LRS BIKER DOWN!
You all know Matt Gardner, the owner of Long Ride Shields. Well, his Dad, Guy Gardner had been wanting to come out and join us on our rides, so last summer he went out and got his motorcycle license. He passed the class quite easily, but hadn’t had much practice from then until now.
LRS had an upcoming motorcycle event coming up called Ride for the Tatas, and we were all going to be there. As the date came closer and closer, I knew Guy needed a lot more practice before he was going to ride with a large group. So, we all set out one Saturday for a nice long ride into California to some great scenic, winding roads near Markleeville.
All was going great. Guy was doing really well with us. The first half of our ride was pretty strait foreword with limited bends in the road. After lunch, we set out to some more winding roads into Markleeville. My wife and I were riding up the rear. We had 2 other riders in front of us, then Guy, and then Matt in the lead.
As I approached the top of a hill, and started curving downward to the left, I noticed 2 of our riders pulled off to the shoulder and I knew it right then...... Guy was down. There they were, struggling with Guys Sportster, trying to pick it up out of the ditch. And there was Guy, sitting on the hill on the side of the road. I was scared for him. I stopped as fast as I can, jumped off and immediately went to help the other two riders with the Sportster. My wife, Kim went straight to Guy and began checking him over.
|Chunk my bosses skin|
Matt who had been in front noticed that we weren't behind him and soon rolled up to see his dad laying in a ditch, Luckily he had a first aid kit on his bike, and Kim began cleaning him up best she could. The bike was an unrideable mess. Forks are bent pretty bad. Fender bent. Turn signal shattered. Oil all over. The oil cap had come off during the crash and was nowhere to be found.
Guy was fine. He did have to return to the hospital later that night to get more thorns removed that were so deep, he needed to be cut to get them out.
So, why did this crash happen? Obviously, Guy is a beginner, but was doing very well. Guy knew what he had done wrong. He was unable to make the bike turn in the corner because he was going too fast and was braking in the corner. In the end, he went straight into the embankment. He was lucky. The bike can be fixed. Things could have been a lot worse. A tough lesson to learn the hard way.
This got us to thinking. What are the most common causes of motorcycle accidents? I’m certain this is one of them. A friend of Guys is a Sheriff in Jefferson county and wrote an article regarding this information. I’d like to share this article with you all and to remind you to be safe out there!
Motorcycle's have limits. Know them. - James F. Manager at Long Ride Shields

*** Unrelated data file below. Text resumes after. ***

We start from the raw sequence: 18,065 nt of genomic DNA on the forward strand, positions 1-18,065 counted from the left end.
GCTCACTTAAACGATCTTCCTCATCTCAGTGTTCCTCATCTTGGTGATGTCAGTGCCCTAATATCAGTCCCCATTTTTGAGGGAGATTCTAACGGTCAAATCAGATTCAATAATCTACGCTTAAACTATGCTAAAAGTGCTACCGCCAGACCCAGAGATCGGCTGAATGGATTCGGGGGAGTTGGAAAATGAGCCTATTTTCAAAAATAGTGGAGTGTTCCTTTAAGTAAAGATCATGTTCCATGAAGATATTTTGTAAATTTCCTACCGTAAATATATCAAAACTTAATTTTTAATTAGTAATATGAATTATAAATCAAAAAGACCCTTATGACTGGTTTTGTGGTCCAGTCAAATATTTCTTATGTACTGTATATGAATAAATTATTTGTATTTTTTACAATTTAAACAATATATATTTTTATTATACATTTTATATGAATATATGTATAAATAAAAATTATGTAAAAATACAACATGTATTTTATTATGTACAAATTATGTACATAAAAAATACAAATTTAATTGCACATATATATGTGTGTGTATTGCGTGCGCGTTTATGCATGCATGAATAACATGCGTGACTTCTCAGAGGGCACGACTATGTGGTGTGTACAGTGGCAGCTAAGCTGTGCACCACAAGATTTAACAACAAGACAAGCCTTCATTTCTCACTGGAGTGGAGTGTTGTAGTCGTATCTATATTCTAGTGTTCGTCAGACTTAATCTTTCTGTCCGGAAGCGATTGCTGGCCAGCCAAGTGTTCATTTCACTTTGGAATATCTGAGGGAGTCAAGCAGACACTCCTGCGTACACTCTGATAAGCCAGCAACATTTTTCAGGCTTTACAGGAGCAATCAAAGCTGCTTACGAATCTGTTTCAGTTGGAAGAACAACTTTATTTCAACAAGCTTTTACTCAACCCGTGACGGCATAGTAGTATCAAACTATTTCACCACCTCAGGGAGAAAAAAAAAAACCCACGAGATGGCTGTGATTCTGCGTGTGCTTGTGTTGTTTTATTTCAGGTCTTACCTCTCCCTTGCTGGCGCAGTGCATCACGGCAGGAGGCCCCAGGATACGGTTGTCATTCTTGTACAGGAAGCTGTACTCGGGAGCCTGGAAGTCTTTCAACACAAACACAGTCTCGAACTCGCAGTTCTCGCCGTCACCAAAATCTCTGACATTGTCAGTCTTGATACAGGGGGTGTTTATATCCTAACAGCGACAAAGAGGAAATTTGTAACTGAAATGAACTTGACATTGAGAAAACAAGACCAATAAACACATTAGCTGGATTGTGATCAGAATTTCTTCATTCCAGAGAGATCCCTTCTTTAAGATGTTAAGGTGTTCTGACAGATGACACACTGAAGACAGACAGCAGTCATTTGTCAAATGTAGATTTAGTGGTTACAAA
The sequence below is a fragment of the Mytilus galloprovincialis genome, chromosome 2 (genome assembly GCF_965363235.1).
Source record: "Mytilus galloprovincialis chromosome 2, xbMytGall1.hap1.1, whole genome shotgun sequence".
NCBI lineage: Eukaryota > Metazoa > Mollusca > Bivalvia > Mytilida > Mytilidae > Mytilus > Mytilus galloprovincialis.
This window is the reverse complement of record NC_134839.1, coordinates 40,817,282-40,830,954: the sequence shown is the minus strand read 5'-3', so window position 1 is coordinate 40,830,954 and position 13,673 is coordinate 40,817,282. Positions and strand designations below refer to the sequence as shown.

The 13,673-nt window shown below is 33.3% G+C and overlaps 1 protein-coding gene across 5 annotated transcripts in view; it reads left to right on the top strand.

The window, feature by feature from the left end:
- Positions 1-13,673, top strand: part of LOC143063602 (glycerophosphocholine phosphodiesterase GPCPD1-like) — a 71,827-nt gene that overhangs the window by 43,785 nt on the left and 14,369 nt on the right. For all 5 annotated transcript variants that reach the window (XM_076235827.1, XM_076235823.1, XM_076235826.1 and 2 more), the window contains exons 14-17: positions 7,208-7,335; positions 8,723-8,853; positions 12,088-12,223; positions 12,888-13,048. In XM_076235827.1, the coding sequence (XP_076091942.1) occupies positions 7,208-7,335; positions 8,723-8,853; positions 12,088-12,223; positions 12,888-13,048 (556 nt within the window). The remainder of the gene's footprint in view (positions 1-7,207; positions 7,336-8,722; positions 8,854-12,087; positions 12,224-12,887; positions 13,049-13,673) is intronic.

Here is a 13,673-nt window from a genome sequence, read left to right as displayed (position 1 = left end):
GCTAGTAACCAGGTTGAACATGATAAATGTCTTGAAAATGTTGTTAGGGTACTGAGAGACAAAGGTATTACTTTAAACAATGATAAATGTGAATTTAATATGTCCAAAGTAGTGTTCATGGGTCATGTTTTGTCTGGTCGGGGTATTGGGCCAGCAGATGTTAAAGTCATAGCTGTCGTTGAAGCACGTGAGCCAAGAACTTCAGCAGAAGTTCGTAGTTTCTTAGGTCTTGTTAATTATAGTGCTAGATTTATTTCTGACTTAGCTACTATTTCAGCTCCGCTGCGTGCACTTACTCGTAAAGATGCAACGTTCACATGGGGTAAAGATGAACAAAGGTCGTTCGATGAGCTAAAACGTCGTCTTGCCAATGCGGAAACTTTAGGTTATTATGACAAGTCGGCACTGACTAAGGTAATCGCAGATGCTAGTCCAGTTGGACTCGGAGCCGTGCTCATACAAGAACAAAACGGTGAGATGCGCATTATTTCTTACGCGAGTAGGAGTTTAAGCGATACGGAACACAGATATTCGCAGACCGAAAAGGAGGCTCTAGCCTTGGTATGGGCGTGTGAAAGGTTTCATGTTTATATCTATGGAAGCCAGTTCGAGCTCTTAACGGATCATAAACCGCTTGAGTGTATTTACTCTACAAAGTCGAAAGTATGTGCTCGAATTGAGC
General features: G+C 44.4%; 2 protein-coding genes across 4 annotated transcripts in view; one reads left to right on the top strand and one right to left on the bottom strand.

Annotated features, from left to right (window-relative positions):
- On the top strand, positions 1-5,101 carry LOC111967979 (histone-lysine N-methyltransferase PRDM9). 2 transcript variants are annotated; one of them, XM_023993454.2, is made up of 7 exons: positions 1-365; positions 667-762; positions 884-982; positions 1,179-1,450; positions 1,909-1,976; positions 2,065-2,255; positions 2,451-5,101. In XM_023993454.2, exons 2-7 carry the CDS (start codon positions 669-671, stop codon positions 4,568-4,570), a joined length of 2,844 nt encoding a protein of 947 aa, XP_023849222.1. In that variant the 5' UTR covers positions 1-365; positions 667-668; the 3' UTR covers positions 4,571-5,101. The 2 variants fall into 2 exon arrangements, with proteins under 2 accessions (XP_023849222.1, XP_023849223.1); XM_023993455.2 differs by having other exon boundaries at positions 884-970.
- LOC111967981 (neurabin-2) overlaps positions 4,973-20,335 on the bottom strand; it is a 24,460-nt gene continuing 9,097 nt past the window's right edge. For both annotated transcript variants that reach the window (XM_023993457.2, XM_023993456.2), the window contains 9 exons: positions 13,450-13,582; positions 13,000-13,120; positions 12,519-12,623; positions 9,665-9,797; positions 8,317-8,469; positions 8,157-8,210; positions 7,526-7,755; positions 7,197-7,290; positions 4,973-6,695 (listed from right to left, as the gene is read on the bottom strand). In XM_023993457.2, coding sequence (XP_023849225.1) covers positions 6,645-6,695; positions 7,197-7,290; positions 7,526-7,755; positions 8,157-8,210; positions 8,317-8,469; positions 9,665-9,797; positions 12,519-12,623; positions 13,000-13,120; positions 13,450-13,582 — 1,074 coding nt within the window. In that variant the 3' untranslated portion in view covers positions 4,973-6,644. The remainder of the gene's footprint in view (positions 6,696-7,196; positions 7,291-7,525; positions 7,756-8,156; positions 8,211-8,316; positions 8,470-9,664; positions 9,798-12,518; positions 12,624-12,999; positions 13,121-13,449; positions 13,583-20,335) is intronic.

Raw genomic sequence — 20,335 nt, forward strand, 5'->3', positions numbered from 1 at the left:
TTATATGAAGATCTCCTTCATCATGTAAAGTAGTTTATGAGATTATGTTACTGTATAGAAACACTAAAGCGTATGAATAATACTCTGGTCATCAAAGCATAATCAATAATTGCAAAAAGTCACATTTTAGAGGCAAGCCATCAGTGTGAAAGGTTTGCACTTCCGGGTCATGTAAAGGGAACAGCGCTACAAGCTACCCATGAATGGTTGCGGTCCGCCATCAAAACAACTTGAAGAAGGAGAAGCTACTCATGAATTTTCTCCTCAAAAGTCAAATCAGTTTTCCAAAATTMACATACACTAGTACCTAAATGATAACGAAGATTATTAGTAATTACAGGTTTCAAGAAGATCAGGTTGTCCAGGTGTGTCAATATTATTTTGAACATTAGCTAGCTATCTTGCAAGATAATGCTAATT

By Sheriff Ted Mink
When you earn your motorcycle endorsement the letter "M" is stamped on your driver's license right next to height, as if 'motorcycle' was just another part of your physical characteristics, or maybe a mental condition. You see, cars deceive us into thinking we're safe, and in control. The air-conditioning fans murmur a sense of tranquility. Motorcycles tell us we are small and exposed, and probably moving too fast for our own good, but that's no reason not to enjoy every minute of the ride.
Since January 2011, the Jefferson County Sheriff's Office has responded to 44 serious injury, or fatal, motorcycle crashes. Of those:
98% were rider error
75% occurred in the foothills
70% were caused by excessive speed or failing to negotiate a turn
40% of all fatal motorcycle accidents involved unendorsed riders
14% were DUI related
In 2013, Jefferson County has already had two fatalities; one on Hwy 74 between Morrison and Evergreen, and one on Hwy 72 in Coal Creek Canyon. Hwy 74 was caused by the rider failing to negotiate a corner and the Hwy 72 accident was caused by excessive speed.
As a result, our motorcycle traffic unit is increasing their accident reduction efforts. Comprised of six highly trained deputies, the traffic unit is proactively exploring the issues and working towards solutions. They recognize that even a seasoned rider must know their limits.
Eye contact. Never assume others see you. Always try to make eye contact with drivers who may be about to pull into your path.
Top Ten Motorcycle Safety Tips:
Read 'vehicle language'. Even when drivers, cyclists and pedestrians see you approaching, they often misjudge your distance and speed. Don't rely on them.
Turning left. Getting hit by an oncoming vehicle while turning left is the most common type of motorcycle crash. Watch your mirrors.
Be cautious of hazardous road conditions. Wet roads, fluid spills, sand, gravel, highway sealant, railroad tracks, and potholes reduce traction and may cause falls.
Take it easy on curves. You could overshoot or cross the center line into oncoming traffic. Slow down and choose the correct lane position before entering a curve.
Wear a good helmet. Helmets prevent head injuries in 67% of crashes. Helmets must meet current CDOT safety standards. Avoid buying a used helmet, especially one that has been in a previous accident.
Be visible. Avoid blind spots and always use headlights day or night. Wear bright, reflective clothing.
Protective gear. Gear can provide some protection during a crash, as w
ell as shield you from weather and debris. Wear protective eye and face gear. Never ride in lightweight pants or shorts.
Keep your distance. No one likes a tailgater. Keep a safe distance between your bike and other vehicles.
Use both brakes. When braking use both brakes at the same time by applying them slowly and steadily.